would do this, it would change the earth."

Wednesday, July 20, 2011

A Favorite Song

Leonard Cohen is one of the few contemporary song-writers who can legitimately be called a poet. Here's probably my favorite song of his, "Sisters of Mercy."

Colin Powers, RIP

My cousin Colin passed away a couple days ago, and my thoughts are with his wife, children, siblings, and the rest of his family and friends. I sure wish I had more opportunities to spend time with him. I've been digitizing some old family pictures the past few days, and came across these in a pile of slides I was working on today. I hope they spark some memories of better times.

Today's Words of Wisdom

Elisabeth Kubler-Ross (1926-2004) famously wrote on the topic of death, something that members of my family are coping with right now. Here's something she wrote that makes me feel a bit better:

"It's only when we truly know and understand
that we have a limited time on earth - and that
we have no way of knowing when our time is up,
we will then begin to live each day to the fullest,
as if it was the only one we had."

Tuesday, July 19, 2011

Great Song

This wasn't one of his big hits (at least in the States), but this is definitely one of my favorite Gordon Lightfoot tunes, from way back in 1968:

Four Photos: My Hometown

When I was a kid growing up in Tonawanda, NY, Main Street was the heart of a a bustling commercial district, with department stores and specialty shops catering to actual crowds of shoppers most weekends.

By the time I was in high school, newer nearby malls pretty much drained the business from Main Street, and today it's kind of a shadow of its former self, mostly comprised of antique shops and small restaurants.

I think the only establishment that remains on the street from those "olden" days is the American Legion Hall (where the Bingo advertised below is played). Anyway these four pictures were taken last Saturday, and you can see, it was a rather quiet time on the old main drag.

Soup Diary 110719

Fables Cafe in the Buffalo library is starting to redeem itself, at least a little. After a change in management sent their soup offerings plummeting in quality a few months ago, I've now had three tasty cups in a row. Most recently, they nailed the Mushroom Marsala, which was definitely a reach for me compared to the Black Bean and Stuffed Potato that preceded it. By that I mean that I'm not generally a big fan of mushroom soups (while it's pretty hard to make a bean or potato variety that I won't find at least acceptable). But this one was quite tasty, with a somewhat buttery broth which worked very well. It's still been a long time since they hit a home run, but if they can pump out consistent doubles like this, they'll generally score well enough for me to keep giving them my business when downtown.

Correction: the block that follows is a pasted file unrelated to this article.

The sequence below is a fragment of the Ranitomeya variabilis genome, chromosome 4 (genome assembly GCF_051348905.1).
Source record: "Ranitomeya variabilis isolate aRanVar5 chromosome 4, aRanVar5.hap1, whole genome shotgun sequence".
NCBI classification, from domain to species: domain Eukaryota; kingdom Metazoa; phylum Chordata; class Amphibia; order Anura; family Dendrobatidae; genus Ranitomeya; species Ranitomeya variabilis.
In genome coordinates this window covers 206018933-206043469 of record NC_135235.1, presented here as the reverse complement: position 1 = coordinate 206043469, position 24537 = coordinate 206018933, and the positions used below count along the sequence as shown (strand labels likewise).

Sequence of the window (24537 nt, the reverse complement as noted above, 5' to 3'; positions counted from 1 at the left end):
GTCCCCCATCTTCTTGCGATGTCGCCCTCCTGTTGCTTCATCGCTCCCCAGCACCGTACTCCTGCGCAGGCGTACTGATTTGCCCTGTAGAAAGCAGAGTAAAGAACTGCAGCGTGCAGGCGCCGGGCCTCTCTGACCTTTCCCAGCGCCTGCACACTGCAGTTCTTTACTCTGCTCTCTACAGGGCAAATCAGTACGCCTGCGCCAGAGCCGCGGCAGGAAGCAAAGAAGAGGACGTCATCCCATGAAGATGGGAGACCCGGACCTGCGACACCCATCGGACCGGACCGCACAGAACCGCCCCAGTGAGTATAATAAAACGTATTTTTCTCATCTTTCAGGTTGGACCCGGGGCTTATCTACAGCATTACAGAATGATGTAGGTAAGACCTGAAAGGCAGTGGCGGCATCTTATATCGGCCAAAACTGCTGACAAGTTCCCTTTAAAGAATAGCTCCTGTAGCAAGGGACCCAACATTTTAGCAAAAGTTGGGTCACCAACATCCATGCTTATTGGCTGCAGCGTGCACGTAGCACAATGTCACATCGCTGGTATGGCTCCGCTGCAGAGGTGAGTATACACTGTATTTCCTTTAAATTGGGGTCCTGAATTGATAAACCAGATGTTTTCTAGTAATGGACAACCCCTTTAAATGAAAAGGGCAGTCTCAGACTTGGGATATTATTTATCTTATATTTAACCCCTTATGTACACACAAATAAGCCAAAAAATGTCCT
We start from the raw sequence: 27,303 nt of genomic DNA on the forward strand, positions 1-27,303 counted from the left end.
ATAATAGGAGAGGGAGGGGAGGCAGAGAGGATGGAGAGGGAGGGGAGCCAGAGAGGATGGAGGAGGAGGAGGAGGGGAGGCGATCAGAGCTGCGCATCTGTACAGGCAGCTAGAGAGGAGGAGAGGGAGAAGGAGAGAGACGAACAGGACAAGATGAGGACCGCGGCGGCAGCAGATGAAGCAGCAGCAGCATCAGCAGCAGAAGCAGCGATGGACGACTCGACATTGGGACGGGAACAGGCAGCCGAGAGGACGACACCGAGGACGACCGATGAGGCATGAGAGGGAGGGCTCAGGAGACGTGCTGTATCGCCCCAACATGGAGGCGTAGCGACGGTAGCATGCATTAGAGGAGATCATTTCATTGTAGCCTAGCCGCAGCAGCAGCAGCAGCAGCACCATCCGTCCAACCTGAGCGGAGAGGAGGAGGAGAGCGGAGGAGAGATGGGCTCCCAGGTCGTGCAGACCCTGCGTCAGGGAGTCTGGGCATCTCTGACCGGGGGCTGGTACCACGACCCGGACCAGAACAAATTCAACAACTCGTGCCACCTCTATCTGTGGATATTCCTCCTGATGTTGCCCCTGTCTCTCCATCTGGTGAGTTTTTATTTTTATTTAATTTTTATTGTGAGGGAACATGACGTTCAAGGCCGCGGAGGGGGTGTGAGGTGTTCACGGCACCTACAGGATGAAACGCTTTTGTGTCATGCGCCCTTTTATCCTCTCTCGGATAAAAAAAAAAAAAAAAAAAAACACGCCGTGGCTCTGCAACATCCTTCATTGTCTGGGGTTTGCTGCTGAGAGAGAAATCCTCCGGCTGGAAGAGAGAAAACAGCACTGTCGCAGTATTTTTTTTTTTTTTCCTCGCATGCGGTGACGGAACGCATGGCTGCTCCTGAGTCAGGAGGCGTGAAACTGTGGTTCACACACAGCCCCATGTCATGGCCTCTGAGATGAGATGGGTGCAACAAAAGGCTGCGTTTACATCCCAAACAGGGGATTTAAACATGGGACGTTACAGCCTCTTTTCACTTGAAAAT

Tuesday's Quote

I totally agree with this statement by the English author Malcolm Lowry (1909-1957):

"What I have absolutely no sympathy with
is the legislator, the man who seeks, for his
own profit, to exploit the weaknesses of those
who are unable to help themselves and then
to fasten some moral superscription upon it.
This I loathe so much that I cannot conceivably
explain how much it is."

Happy Birthday Sara!

Happy Birthday to one of my great nieces, Sara (H-less) Banning. I know I'm a little late, but only because I haven't been on-line for a couple of days. Hope you had a great day of celebration (and I wish I could've joined in sooner).

Sunday, July 17, 2011

Cool Video

Dating back to about 1962, here's a neat little film of the Dave Brubeck Quartet (with Paul Desmond, sax; Gene Wright, bass, Joe Morello, drums) superimposed over the L.A. Freeway (maybe the 405, which was closed this weekend, leading to what headline writers were calling "Carmegeddon"). "Blue Rondo A La Turk" was one of the most experimental numbers in teh group's repertoire at the time, and still sounds good to me:

Four Pictures: Niagara Falls (Again)

I was over to the Falls again this evening because... well because they're there, and they provide all kinds of possibilities for taking pictures. So here are four, starting with a fairly standard shot.

Second is a zoom shot from above the American Falls (the main portion of which is the background). I kept the shutter open to get the milky effect, but that also made for some ghost-like spectators.

Third-- more ghosts on the bridge over Bridal Veil Falls.

I caught the fireworks tonight (I've missed them on the past couple of visits), so fourth is a shot of that. I think I've finally figured out how to shoot fireworks after years of trying to get it right (that's what experimenting is for). I don't know if this is the best one I shot, but it's my favorite.

Sunday Funnies

H.T. Webster was one of the all-time great single panel cartoonists. Here are three examples of his work focusing on the younger set (with whom he seemed well in tune).

A Sunday Quote

I think this quote from the French cultural critic Guy DeBord (1931-1994) is worthy of a few moments of thought:

"Young people everywhere have been
allowed to choose between love and a
garbage disposal unit. Everywhere they
have chosen the garbage disposal unit."

Friday, July 15, 2011

Cool Song

This is one of those songs, written by the immortal Chuck Berry, that seemed to be recorded by just about every band going in the mid sixties. This version-- one of the best-- was by the Rolling Stones from early in their career.

Friday Family Blogging Quiz

Here's another face from the zoo (see previous post), my niece Maria. The question for all of you is, what animal is in the exhibit behind and to her left (your right)? Put your guesses in the comments section.

Last week's quiz wasn't as tough as I thought, when I asked you to tell me what color t-shirt Joseph was wearing in a shot over Niagara Falls. Lil Sis once again came through first with the correct answer. Let's see if this week I can get a few more participants.

Faces of the Zoo

I took these pictures a couple weeks ago at the Buffalo Zoo. I'm not sure why it's taken me this long to post them.

Okay, this last one isn't just a face, but I liked it enough to put up with the others. I think the elephant is my favorite animal at the zoo (or any zoo), though I really like the giraffes too.